Material and methods


Disulfiram (tetraethylthiuram disulfide), CAS number 97-77-8, purum, ≥97%, was from Aldrich (Sigma-Aldrich, Poznan, Poland). A stock solution of DSF was freshly prepared in absolute ethanol (MERC, Germany) before each experiment. Dihydroethidine (DHET), FUN-1, and MitoTrackerGreen stain were from Molecular Probes (Eugene, Oregon, USA). Monochlorobimane was from Fluka (Sigma-Aldrich, Poznan, Poland). Antioxidants and all other reagents were purchased from Sigma-Aldrich (Poznan, Poland). Components of culture media were from BD Difco (Becton Dickinson and Company, Spark, USA) except for glucose (POCh, Gliwice, Poland).

Yeast strains and growth conditions

Following yeast strains were used: wild-type SP4 MATα leu1 arg4 (Bilinski et al. 1978), and Δsod1 mutant, isogenic to SP4, MATα leu1 arg4 sod1::natMX (Koziol et al. 2005). Yeast was grown in standard liquid YPD medium (1% yeast extract, 1% yeast bacto-peptone, and 2% glucose) on a rotary shaker at 150 rpm or on solid YPD medium containing 2% agar, at a temperature of 30°C.

DSF toxicity assays

Liquid yeast cultures (200 μl of cell suspension containing 1 × 106 cells) with various concentrations of DSF (0–75 μM) were cultivated in a Bioscreen C (Oy Growth Curves Ab Ltd.) incubator with shaking at 30°C. Their growth was monitored turbidimetrically at 600 nm for 24 h (with measurements every 1 h).

For spotting tests, yeast exponential phase cultures were diluted to give suspensions of 107, 106, 105, and 104 cells/ml. Aliquots of 5 μl of each suspension were inoculated on solid YPD medium containing DSF (0–100 μM). Freshly prepared stock solution of DSF was added to sterile media, after cooling to approximately 50°C. In case of experiments under anaerobic conditions, cells were grown on YPD plates with or without 50 μM DSF in a desiccator under the atmosphere of 100% gaseous oxygen-free nitrogen (Linde Gaz, Cracow, Poland). Colony growth was inspected after 48 h.

In experiments involving antioxidants, cells were grown on liquid or solid YPD medium containing 50 μM DSF with various concentration of antioxidants, viz. ascorbate (ASC), cysteine (CYS), dithiothreitol, glutathione (GSH), N-acetylcysteine, 2,2,6,6-tetramethylpiperidine-1-oxyl (Tempo), 4-hydroxy-2,2,6,6-tetramethylpiperidine-1-oxyl (Tempol), or Trolox. In case of liquid medium, cell growth was inspected after 18 h, and on solid medium after 48 h.

Measurement of reactive oxygen species

Generation of superoxide was assessed with dihydroethidine at the final concentration of 18.9 μM (added from a stock solution was prepared in DMSO). Cells from exponential phase culture were centrifuged, washed twice, and suspended in 100 mM phosphate buffer, pH 7, containing 0.1% glucose and 1 mM ethylenediaminetetraacetic acid (EDTA) and DSF at concentrations of 0, 20, 50, and 100 μM at a density of 108 cells/ml. After 1, 2, and 3 h incubation cells were centrifuged, washed twice, and suspended in the same buffer. The kinetics of fluorescence increase, due to oxidation of fluorogenic probe, was measured using a Hitachi F2500 fluorescence spectrophotometer. Measurement conditions were: λex = 518 nm and λem = 605 nm; temperature of 30°C.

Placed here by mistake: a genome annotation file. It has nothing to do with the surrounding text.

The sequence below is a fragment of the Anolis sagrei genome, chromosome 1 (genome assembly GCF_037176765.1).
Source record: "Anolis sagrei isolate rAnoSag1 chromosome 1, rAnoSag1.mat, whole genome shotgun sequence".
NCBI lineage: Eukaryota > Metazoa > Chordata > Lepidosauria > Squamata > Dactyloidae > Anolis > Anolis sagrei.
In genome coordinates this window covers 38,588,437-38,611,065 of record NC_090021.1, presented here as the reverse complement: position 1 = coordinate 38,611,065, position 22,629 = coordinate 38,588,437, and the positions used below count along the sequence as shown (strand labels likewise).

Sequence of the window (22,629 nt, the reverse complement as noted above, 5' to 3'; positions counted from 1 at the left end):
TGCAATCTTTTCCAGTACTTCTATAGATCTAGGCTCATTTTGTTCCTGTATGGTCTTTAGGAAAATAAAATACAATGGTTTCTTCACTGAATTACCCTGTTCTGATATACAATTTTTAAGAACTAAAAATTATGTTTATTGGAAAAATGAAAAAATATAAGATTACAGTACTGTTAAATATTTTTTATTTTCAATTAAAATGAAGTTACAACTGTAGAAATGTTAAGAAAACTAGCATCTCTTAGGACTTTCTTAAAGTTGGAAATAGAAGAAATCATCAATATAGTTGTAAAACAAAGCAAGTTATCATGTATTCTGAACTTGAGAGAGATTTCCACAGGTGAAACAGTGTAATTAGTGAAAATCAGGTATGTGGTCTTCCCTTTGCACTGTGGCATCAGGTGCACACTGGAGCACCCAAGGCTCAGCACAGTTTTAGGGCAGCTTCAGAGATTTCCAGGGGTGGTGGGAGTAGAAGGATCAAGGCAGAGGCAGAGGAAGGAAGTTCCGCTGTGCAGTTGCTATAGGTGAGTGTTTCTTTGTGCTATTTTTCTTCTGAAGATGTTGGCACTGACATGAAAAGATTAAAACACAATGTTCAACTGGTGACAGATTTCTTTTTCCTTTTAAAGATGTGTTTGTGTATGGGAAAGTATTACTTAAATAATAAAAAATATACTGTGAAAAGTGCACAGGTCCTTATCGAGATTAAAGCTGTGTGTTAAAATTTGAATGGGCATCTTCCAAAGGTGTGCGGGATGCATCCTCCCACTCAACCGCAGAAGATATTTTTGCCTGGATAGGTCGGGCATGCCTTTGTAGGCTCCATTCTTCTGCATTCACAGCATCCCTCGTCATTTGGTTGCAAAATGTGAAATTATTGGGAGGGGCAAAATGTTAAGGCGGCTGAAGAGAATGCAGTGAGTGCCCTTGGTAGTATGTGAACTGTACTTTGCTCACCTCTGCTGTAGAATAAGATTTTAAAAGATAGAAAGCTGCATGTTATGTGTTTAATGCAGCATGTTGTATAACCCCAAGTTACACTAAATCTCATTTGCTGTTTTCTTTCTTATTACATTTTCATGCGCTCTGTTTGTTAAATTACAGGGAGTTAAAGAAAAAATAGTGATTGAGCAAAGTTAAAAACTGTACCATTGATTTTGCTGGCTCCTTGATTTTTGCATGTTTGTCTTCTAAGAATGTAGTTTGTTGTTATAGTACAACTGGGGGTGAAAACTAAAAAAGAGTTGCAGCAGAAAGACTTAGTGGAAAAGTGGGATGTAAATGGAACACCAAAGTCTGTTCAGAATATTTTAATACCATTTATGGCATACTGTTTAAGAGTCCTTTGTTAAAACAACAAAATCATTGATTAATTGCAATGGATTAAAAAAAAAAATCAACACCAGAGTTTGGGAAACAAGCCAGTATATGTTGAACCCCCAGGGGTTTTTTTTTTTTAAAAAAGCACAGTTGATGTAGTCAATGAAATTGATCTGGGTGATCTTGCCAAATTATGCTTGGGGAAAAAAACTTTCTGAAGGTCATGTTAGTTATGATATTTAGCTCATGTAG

Fluorescence microscopy

Cells from exponential phase culture were centrifuged, washed twice, and suspended to a final density of 108 cells/ml in 100 mM phosphate buffer, pH 7, containing 0.1% glucose and 1 mM EDTA, and DSF at concentrations of 0, 20, 50, and 100 μM. After incubation for 3 h cells were pelleted by centrifugation and washed twice with PBS. The cellular content of glutathione was estimated with monochlorobimane according to a slightly modified method of Staleva et al. (Staleva et al. 2002). Briefly, cells were incubated with 30 μM monochlorobimane for 30 min and then fluorescence of the bimane-glutathione conjugates was observed using excitation wavelength of 480 nm. Mitochondria were stained with MitoTrackerGreen and metabolic activity of yeast cells was assessed with FUN-1 according to the manufacturer’s protocols (Molecular Probes). The fluorescence pictures were taken with an OLYMPUS BX-51 microscope equipped with a DP-72 digital camera.

Statistical analysis

The results represent mean ± SD from at least three independent experiments. Statistical analysis was performed using the SPSS 17.0 software. The statistical significance of differences between means of treated samples compared to untreated control was estimated using one-way ANOVA and the Dunnet post hoc test. The differences between means of two yeast strains compared were evaluated using the t test for independent samples. Values were considered significant if P < 0.05.


A mutant defective in Sod1p is hypersensitive to DSF

Exposure of yeast in both liquid and solid medium to DSF resulted in inhibition of growth in a concentration-dependent manner, Δsod1 mutant showing much higher sensitivity (Fig. 1a–c). Complete inhibition of growth under the influence of DSF in liquid medium could be observed at a concentration of 75 μM for wild type (WT) and of 50 μM for Δsod1 mutant. However, a 50% decrease in survival of Δsod1 mutant was noticed already at 30 μM concentration of DSF. Lower concentrations of DSF tested (10–50 μM in the case of WT, and 10–20 μM in the case of Δsod1) did not cause significant inhibition of growth after 24 h (mortality less than 25% compared with control), but clearly changed the course of growth curves (Fig. 1a, b). On solid medium, complete inhibition of growth was apparent at the concentration of 100 μM DSF in the case of WT and of 50 μM DSF in the case of Δsod1 mutant. Partial inhibition of growth of WT could be observed from the concentration of 75 μM, and in the case of Δsod1 mutant of 30 μM of DSF (Fig. 1c). Both in liquid and on solid medium, there was no effect of introduced amounts of ethanol (DSF solvent) on the growth of yeast cells (data not shown).